The 2024 European R&I Days highlighted the need to foster strong public-private partnerships to both enable sharing of the extensive and expensive resources required to conduct this research, and to ensure that the vast amount of data and discovery research conducted in the public realm can be successfully translated to deliver the specific needs of industry. President of the European Partnership in AI, Data and Robotics (ADR), Emanuela Girardi, highlighted that the Partnership had been most successful when it moved away from a generalised approach to AI and instead focused on the specific needs expressed by industry, such as the use of AI for robotics.

Addressing the major technological and logistical challenges facing AI over the next 10 years, Head of AI for Science at Google DeepMind, Dr Pushmeet Kohli, outlined both the need to rescale AI models as their capabilities progress and, crucially, to ensure scientists have access to them and are genuinely capable of understanding them. This point was backed by Girardi, who stated that the shift to AI requires genuine investment in the education of scientists so they can utilise AI technologies in a responsible way.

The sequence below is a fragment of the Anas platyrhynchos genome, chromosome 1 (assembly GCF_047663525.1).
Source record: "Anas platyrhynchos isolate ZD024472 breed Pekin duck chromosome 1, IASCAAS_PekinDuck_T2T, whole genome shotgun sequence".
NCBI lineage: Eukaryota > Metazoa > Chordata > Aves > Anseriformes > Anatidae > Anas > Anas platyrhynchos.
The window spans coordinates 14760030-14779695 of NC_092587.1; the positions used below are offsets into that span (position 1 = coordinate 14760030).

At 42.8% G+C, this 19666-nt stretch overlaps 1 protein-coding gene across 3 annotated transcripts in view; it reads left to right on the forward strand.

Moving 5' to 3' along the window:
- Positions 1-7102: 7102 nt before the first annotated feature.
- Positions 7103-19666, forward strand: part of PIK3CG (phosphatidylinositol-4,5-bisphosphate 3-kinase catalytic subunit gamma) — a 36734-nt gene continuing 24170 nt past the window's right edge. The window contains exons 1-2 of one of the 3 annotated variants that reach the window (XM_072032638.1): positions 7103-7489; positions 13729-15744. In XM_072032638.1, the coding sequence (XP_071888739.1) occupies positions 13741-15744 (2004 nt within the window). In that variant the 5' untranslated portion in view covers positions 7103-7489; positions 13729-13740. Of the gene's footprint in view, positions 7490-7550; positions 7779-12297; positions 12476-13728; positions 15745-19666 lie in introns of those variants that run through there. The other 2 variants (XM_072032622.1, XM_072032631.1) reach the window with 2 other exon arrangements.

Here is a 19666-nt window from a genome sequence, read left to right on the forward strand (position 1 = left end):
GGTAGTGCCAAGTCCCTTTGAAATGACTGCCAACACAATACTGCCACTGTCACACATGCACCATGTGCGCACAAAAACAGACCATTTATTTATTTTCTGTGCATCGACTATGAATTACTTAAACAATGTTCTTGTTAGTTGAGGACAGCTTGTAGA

Disruptive and transformative, but loaded with risk and ethical concerns, harnessing AI’s potential represents a huge challenge for the international research community.

As part of its ongoing coverage of research funding and policy developments, ResearchConnect covers breakthroughs in AI in and for the research sector. We offer a user-friendly database containing a global source of research opportunities, covering a broad range of funders and disciplines. Our news content features the most recent research calls and funder updates, providing access to the latest funding opportunities and developments to researchers worldwide.